The objective of our research was to examine the health status and health behaviour of the Hungarian population in relation of food consumption by identifying relationships between the underlying factors. In our research we used the objective factors from secondary data concerning nutritional status and body image as a framework for the interpretation of the examined relationship of eating attitudes and body attitudes. We chose survey as our test method, it was carried out on a national representative sample of 1000 people. After the examination of the factor structure of the two attitude measuring questionnaire, five consumer groups have been identified by the cluster analysis. The five clusters are: Uncontrolled Impulse Eaters, Dissatisfied Tense, Uninterested, Overweight Impulse Eaters and Conscious Consumers. This segmentation based on eating attitudes and body attitudes could serve as a guidance for health marketing experts and the manufacturers of health protective food to determine and address their target group.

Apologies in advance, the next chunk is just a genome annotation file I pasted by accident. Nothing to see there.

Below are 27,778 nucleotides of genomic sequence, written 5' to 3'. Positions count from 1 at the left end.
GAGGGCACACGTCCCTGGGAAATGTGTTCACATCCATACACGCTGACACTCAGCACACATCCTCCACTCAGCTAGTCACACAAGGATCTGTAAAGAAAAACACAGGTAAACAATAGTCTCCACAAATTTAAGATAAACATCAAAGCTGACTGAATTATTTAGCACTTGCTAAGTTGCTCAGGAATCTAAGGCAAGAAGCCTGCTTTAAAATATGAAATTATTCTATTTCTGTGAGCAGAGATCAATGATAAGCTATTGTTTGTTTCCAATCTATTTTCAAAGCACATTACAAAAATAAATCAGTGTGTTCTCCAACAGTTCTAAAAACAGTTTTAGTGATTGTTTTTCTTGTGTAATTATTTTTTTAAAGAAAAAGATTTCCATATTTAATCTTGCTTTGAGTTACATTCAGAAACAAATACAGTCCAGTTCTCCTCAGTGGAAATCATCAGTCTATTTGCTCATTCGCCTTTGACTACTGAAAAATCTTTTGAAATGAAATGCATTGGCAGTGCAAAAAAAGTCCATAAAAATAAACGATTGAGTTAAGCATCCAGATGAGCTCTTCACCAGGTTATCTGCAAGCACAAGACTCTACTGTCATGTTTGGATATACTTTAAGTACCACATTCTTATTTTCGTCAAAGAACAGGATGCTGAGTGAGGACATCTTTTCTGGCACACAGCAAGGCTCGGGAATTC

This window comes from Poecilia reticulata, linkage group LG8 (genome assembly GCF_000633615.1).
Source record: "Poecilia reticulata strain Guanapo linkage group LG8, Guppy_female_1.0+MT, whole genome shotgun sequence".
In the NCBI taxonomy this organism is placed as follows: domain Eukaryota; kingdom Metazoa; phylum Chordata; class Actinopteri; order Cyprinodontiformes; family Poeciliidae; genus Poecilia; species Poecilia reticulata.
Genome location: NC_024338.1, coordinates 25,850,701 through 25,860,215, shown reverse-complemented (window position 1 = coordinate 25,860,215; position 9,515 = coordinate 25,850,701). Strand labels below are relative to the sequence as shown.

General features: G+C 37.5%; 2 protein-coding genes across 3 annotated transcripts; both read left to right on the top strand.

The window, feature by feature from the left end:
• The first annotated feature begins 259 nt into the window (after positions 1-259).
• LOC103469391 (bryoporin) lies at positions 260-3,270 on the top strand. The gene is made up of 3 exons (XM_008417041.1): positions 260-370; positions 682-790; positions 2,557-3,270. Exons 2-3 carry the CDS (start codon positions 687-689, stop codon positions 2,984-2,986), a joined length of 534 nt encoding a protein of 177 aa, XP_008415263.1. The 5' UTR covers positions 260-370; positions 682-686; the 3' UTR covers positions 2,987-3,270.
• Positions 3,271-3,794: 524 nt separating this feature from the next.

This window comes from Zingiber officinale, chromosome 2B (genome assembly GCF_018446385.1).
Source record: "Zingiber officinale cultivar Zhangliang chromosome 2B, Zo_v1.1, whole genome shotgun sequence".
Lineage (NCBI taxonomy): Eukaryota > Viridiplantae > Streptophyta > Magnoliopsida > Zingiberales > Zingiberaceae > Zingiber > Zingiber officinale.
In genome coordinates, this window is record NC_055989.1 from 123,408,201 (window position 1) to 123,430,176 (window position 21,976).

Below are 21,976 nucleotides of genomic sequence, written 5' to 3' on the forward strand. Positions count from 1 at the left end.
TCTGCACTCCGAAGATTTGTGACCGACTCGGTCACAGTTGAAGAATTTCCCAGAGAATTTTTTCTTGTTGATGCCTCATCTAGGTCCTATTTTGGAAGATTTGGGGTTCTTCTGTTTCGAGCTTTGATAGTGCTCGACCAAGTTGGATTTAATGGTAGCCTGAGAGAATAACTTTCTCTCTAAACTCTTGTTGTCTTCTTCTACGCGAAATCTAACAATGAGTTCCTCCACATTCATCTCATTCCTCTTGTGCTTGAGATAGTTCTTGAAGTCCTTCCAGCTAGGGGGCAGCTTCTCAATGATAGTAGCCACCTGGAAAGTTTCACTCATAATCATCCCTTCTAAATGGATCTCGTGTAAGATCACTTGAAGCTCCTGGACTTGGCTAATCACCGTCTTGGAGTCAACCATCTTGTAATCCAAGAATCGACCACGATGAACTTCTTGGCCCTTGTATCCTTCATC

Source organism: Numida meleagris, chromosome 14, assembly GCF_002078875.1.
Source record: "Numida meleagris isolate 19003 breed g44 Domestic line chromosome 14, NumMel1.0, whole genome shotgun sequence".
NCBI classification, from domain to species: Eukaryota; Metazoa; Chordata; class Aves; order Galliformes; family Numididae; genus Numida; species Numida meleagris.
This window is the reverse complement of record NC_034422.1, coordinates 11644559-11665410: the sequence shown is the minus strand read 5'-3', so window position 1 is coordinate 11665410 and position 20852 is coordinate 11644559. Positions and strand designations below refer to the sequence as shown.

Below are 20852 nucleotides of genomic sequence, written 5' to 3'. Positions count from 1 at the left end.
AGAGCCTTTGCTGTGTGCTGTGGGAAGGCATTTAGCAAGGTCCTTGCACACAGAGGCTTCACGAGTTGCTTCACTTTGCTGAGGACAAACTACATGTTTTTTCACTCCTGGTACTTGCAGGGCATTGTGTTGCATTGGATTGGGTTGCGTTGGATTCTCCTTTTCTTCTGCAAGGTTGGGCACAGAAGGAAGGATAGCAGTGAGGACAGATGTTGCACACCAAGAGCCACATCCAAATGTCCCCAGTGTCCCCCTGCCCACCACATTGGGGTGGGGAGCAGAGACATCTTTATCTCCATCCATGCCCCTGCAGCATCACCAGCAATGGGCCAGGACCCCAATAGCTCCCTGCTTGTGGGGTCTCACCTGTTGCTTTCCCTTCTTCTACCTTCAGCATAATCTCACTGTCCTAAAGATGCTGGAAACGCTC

A study on consumer habits in the dietary supplements market5-12Views:514